“No other village of the district has so splendid a situation, or presents a greater number of picturesque views… Along the new road, one begin to see its quaint sinuous figure, like a gigantic ling thing reposing on the rugged slopes; and each fresh turn of the raod brings some new and varied prospect…”
William Scott “Rock villages of the Riviera”, London 1898
It’s the same emotions people still experience today, every time one sees Apricale from the “woaw corner” just after leaving Isolabona on the way up. Apricale is set on a sunny hill, and the name originates from Apricus, which means “exposed to the sun”. It stands in all its majesty, the bell tower, the castle of the Lizard, the parish church and the square.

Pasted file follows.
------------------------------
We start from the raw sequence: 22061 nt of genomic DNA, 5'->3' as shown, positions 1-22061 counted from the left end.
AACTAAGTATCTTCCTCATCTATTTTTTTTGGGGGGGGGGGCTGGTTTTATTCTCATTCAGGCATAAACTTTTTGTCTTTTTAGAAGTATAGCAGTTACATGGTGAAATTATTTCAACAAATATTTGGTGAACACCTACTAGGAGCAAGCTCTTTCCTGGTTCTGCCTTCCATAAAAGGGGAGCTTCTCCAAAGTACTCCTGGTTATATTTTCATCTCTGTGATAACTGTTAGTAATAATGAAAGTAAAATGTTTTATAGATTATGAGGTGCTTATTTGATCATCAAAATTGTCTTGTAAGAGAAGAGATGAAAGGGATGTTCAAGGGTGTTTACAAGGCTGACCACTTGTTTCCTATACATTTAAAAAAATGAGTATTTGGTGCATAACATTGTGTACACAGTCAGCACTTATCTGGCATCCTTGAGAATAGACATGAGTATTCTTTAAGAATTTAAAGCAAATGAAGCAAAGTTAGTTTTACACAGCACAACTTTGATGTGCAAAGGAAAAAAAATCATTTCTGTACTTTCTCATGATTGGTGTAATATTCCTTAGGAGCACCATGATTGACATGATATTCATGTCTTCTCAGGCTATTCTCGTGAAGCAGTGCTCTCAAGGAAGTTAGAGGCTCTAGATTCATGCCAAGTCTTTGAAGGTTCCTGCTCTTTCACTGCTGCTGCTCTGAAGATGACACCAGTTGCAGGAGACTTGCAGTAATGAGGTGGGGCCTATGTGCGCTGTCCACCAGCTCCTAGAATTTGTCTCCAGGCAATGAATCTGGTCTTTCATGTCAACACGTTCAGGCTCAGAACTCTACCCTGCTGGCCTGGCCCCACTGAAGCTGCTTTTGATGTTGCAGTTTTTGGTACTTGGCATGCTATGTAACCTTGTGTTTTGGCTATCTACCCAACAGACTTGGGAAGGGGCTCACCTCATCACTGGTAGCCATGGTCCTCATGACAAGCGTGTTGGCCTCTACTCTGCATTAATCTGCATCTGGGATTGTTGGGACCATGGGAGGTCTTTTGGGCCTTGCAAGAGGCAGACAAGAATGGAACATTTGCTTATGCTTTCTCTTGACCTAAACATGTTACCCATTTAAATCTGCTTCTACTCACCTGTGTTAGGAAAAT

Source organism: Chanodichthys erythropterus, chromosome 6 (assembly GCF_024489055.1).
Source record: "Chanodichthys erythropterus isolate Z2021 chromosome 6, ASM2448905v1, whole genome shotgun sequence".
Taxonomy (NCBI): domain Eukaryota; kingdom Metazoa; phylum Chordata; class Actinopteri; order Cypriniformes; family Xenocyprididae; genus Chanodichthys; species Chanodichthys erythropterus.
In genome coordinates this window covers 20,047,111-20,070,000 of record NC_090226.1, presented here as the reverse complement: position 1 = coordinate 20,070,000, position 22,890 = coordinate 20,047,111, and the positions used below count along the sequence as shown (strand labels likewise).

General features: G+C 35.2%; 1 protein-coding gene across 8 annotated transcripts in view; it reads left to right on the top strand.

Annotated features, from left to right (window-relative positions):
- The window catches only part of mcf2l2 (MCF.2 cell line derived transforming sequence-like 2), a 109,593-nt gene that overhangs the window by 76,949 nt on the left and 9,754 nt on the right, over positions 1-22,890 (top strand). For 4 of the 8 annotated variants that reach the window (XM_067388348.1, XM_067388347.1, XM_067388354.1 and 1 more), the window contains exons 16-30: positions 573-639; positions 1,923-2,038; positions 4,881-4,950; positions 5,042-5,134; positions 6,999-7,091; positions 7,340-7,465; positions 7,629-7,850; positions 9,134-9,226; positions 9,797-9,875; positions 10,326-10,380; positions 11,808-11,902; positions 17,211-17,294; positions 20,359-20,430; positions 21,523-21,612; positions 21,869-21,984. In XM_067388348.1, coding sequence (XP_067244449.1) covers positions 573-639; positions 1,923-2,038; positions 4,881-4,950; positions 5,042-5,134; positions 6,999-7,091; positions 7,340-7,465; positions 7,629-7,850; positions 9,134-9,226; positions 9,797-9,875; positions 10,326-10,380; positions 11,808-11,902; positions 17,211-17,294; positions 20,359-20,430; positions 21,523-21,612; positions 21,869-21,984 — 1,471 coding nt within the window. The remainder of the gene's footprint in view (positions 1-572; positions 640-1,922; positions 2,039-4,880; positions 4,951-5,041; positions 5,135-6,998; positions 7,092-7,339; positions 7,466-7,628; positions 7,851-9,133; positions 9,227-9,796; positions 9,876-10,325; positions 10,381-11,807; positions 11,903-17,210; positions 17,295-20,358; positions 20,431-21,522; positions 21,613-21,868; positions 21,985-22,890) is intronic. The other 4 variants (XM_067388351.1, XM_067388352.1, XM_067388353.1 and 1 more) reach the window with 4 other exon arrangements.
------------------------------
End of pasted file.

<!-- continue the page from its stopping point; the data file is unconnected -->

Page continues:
It’s a village with houses placed in concentric rings and with witnesses of a medieval past that is kept alive and seen even today when walking in the carugi, the narrow car free roads or when passing under the aisles; the same narrow roads which fascinated artists such as Emanuele Luzzati, Folon, Wilhem Schlote and Sergio Bianco, who in his exhibition “La Forza della non gravità” in the Castle of Lucertola in May 2000 installed a bicycle (the one that appears in our symbol) on top of the bell tower, to suggest that in Apricale you find a pinch of heaven.